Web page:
by Claude Chendjou
PARIS (Reuters) – European stocks ended higher on Friday, supported by a stimulus measure in China, but Wall Street was moving lower at mid-session, overtaken by fears over inflation and the risk of recession in the States States which weigh since the beginning of the week on the indices.
In Paris, the CAC 40 ended up 0.2% at 6,285.24 points. The British Footsie advanced 1.19% and the German Dax 0.72%.
The EuroStoxx 50 index gained 0.45%, the FTSEurofirst 300 0.65% and the Stoxx 600 0.73%.
Over the week as a whole, the Parisian index however lost 1.21%, while the Stoxx 600 fell by 0.55%.
The People’s Bank of China (PBOC) cut its five-year prime lending rate, which serves as a benchmark for China’s mortgage market, by 15 basis points to 4.45%, as economists expected a decrease. only five to ten points.
“The reduction in the prime lending rate (TPP) to five years should help revive home sales,” said Julian Evans-Pritchard of Capital Economics in a note.
The unexpected rise in retail sales in the United Kingdom in April (+1.4%) also supported equity markets in Europe and allowed investors to temporarily put aside concerns about inflation.
Producer prices in Germany jumped 33.5% in April year on year, a record high, amid soaring energy costs, official data showed on Friday.
VALUES IN EUROPE
In Europe, the new arrivals from China mainly drove the energy (+0.49%), automotive (+0.46%) and new technologies (+0.54%) compartments. Only cyclical consumption (-0.65%) finished in the red.
Worldline and Capgemini each gained more than 1%, while Renault and Stellantis finished in the green.
The luxury sector, although exposed to China, was neglected, Richemont having published results deemed disappointing and mentioned the risk of a prolonged slowdown in the second largest economy in the world.
The owner of the Cartier brand fell by 13.10%, dragging in its wake Hermès, LVMH, or even Hugo Boss, which fell from 1.3% to 2.1%.
Air France-KLM advanced 1.05% following the announcement of discussions with Apollo Global Management with a view to an investment of 500 million euros by the latter.
EDF took 1.35% despite new delays and additional costs in the construction of the EPR reactors at Hinkley Point, in the United Kingdom, the news being already integrated into the courses according to analysts.
In decline, the Swiss insurer Zurich Insurance (-0.4%) announced the sale of its activities in Russia.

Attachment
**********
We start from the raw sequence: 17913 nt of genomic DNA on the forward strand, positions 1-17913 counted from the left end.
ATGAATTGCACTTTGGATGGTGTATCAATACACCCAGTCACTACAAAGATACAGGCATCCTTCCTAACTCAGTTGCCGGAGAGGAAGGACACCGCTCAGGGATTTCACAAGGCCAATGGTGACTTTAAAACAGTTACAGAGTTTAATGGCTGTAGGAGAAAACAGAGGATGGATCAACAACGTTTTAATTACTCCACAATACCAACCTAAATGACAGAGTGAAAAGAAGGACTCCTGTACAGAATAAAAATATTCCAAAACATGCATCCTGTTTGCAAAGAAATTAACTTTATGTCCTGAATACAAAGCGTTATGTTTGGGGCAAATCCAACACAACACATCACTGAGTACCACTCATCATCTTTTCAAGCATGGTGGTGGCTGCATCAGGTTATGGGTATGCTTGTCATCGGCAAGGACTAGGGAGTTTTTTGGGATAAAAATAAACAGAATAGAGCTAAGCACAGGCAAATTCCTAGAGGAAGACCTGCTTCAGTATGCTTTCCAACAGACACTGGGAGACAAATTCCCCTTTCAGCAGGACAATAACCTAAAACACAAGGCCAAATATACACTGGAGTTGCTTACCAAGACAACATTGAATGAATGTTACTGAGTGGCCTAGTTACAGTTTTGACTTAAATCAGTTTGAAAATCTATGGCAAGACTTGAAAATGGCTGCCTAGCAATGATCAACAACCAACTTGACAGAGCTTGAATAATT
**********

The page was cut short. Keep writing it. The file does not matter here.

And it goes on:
AT WALL STREET
At the close in Europe, the Dow Jones fell 0.77%, the Standard & Poor’s 500 0.83% and the Nasdaq 1.03%.
Alphabet and Tesla yielded 1.9% and 6% respectively, while the new technologies sector index dropped 0.64%.
The specialist in equipment and materials for the semiconductor sector Applied Materials plunged nearly 5% after the announcement of results below expectations for the current quarter.
The distribution sector, already penalized in the last two sessions by Walmart and Target, fell further, by 1.6%, despite the support offered by Foot Locker (+ 1.8%), which reported a profit quarterly better than expected.
The world’s leading manufacturer of agricultural equipment Deere & Co for its part fell by 11% after quarterly sales fell below consensus.
The dollar rose 0.37% against other major currencies but is expected to fall 1.5% for the week as a whole, its worst weekly performance since February, after a 10% gain in 14 weeks.
The euro, down 0.35% at $1.0548, is heading for a 1% gain for the week as a whole.
The pound sterling, which is trading at 1.2465 dollars, should gain 1.6% over the week, its best performance since the end of 2020.
The yield on the ten-year German Bund, a benchmark for the European market, rose slightly to 0.943% as money markets now expect a half-point rise in rates from the European Central Bank in July.
Joachim Nagel, member of the Governing Council of the ECB and President of the Bundesbank, considered that it was of the utmost importance, as far as he was concerned, to begin the process of raising rates as early as July. François Villeroy de Galhau, Governor of the Banque de France, assured for his part that the central banks of the G7 were determined to fight against inflation.
In the United States, the yield on ten-year Treasuries fell for the third consecutive session, to 2.8153%, due to concerns about growth.
Oil prices are not changing much and should show virtual stability throughout the week, with investors torn between the risk of a slowdown in global growth and fears over supply.
The barrel of Brent advances by 0.38% to 112.52 dollars, while that of American light crude (West Texas Intermediate, WTI) gains 0.39% to 112.65 dollars.
(Report Claude Chendjou, edited by Jean-Michel Bélot)
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